I study the relationships between people and nature using two primary approaches:
Second-Order Science – Evidence Synthesis and Predictive Modelling of Regulating and Supporting Ecosystem Services. Ecosystem services are the benefits that humans derive from natural or semi-natural ecosystem (‘nature’) processes and functions which support life (e.g., because ecosystems produce air, water, and food) security (e.g., by mitigating extreme weather events), and well-being (e.g., by supporting mental and physical health, cultural identity, spirituality, recreation).
Human Dimensions of Fish and Wildlife Management and Conservation. Investigating the sociology of evidence (i.e. science, knowledge, information) use in conservation and management decisions, policies, and practices.
PhD: Evidence Use in Freshwater Fisheries Management
Fish and wildlife managers are faced with the daunting task of making informed and sensible decisions in the face of conflicting objectives and rapid environmental change. Employing semi-structured interviews and cognitive mapping (mental representations) we aim to identify the challenges and opportunities which limit or assist evidence (e.g. scientific, indigenous and local knowledge) in impacting and improving conservation and management decisions, policies, and practices of British Columbia’s (BC) fish and wildlife. This exploratory, descriptive research has a particular focus on BC’s freshwater rainbow trout fisheries and conservation genomics – the use of genome-wide information (complete systematic mapping of DNA) to conserve biodiversity and manage species and populations.
MSc: Evaluating and Predicting Pollination Services: A Global Meta-Analysis of Pollinator-Dependent Crops
Since 2011 we have been developing a meta-analysis based on over 85+ studies, 375+ effect sizes, 44 crops, and hundreds of insect species (i.e. beetles, flies, ants, butterflies, moths, and most notably bees) and some humming-birds(!) to investigate two specific questions: (1) what levels of service are delivered by pollinator populations in agroecosystems, as quantified by the effect sizes associated with empirical studies of pollination? and (2) to what extent can we predict the level of pollination service delivered from information about the nature of the pollinator community, the crops under cultivation, or the particulars of the study design in which effect sizes were estimated? *Manuscript in preparation*
MSc: The Relationship Between Environmental Science and Ecological Economics Research Effort on Ecosystem Services
Do economists focus on ecosystems and their associated services for which current scientific knowledge permits some level of prediction about the level of contributing ecosystem functions; and do environmental scientists focus their research activities on ecosystems and their associated services for which economic valuation tools exist and can be applied? In this bibliometrics review we assess the relationship between the effort expended by environmental scientists and ecological economists on different ecosystem types and regulating and supporting services using hits in abstract and citation databases as a measure of research effort. *Manuscript in preparation*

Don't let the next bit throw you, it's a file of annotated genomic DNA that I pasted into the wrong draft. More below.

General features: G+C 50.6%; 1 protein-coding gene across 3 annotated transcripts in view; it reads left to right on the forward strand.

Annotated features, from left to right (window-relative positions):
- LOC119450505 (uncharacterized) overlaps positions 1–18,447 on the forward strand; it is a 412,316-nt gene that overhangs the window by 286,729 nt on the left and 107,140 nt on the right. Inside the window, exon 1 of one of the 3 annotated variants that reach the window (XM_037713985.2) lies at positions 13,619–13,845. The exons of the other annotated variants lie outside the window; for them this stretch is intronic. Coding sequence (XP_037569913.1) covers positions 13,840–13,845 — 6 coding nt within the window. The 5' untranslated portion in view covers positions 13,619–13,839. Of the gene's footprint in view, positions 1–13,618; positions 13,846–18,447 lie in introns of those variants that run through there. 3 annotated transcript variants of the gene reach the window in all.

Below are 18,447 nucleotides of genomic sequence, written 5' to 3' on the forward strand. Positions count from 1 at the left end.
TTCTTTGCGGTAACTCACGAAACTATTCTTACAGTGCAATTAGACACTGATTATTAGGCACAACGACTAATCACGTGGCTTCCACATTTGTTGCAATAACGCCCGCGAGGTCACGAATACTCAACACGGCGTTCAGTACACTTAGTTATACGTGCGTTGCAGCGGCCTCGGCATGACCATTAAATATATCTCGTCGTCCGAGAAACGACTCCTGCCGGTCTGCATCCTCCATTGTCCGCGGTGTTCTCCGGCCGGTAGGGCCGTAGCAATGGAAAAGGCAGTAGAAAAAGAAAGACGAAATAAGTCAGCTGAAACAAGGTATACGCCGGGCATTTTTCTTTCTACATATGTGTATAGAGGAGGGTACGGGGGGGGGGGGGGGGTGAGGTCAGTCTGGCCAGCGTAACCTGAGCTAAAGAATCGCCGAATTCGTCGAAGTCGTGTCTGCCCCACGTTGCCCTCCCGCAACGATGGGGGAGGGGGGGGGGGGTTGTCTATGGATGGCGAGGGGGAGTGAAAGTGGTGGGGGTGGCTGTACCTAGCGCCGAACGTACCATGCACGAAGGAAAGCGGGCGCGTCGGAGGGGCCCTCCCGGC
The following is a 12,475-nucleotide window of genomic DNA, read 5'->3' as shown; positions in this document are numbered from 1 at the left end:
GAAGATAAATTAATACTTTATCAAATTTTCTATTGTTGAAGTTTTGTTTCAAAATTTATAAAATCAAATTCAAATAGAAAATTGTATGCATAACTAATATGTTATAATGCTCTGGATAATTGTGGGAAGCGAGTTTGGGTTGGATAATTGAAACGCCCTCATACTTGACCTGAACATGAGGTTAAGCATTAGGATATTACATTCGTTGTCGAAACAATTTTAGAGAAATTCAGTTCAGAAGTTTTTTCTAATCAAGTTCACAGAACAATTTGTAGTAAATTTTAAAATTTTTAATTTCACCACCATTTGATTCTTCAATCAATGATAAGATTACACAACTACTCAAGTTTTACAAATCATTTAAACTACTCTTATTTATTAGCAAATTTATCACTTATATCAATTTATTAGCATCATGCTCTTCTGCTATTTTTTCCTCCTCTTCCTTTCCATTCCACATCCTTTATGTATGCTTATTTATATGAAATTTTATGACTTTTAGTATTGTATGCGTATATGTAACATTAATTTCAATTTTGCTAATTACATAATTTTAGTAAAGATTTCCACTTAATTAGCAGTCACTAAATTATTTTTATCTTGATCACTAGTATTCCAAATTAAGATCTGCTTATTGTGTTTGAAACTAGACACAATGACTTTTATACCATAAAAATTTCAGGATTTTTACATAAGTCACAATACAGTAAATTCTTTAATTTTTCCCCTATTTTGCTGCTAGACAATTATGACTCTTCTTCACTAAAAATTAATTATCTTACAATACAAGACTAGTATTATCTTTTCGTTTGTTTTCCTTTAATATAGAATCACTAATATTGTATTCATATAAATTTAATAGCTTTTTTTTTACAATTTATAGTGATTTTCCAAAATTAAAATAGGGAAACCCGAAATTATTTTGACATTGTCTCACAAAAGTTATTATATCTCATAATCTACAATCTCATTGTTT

MSc: Crop Yield and Ecosystem Service Tradeoffs of Agricultural Best Management Practices
Agricultural “best management practices” (BMPs) have emerged to mitigate agro-environmental resource challenges but may also enhance non-provisioning (i.e. non-food) ecosystem services. The enthusiasm for adopting BMPs will depend on evidence that doing so will lead to agro-environmental benefits while not substantially reducing crop productivity or farmer income. So, what is the prevalence of co-costs, tradeoffs, and co-benefits between crop yield and ecosystem service provisioning associated with implementation of BMPs? We survey and synthesize the existing literature between 1983-2016 to document their prevalence.
MSc: Evaluating and Predicting the Water-Flow Regulation Services of Wetlands: A Global Meta-Analysis
One of the most cited wetland ecosystem services is their impact on flow regimes, specifically their potential to reduce flood peaks and increase flood return period, augment low flows, and reduce runoff and streamflow. In this meta-analytic review we addressed two specific questions:
(1) what is the level of flow regulation services provided by wetlands as measured by effect size (an index that measures the magnitude of a treatment)? and (2) to what extent can we predict the level of flow regulation service?
The Next Frontier: Future Research Interests
Unsurprisingly, much of the current biological/pest control literature has focused on regulating crop pests. However, humans may benefit from other trophic cascades directly or indirectly, so-called socio-ecological cascades. Large carnivores (e.g. wolves, bears, cougars, otters) and other top predators suppress prey which may support human life (e.g. by reducing crop, forestry, fishery loss and damage) and security (e.g. by reducing vehicle collisions and vector-borne diseases). These relationships remain poorly understood – scientific literature and expert knowledge is often conflicting. I aspire to develop a systematic map to scope and organize the existing evidence (i.e. a subject-wide evidence synthesis) with complimentary empirical data collection. The empirical component could consist of a survey of wildlife managers and stakeholders using Likert-style responses as endpoints and biophysical and socio-economic attributes as predictor variables in statistical models.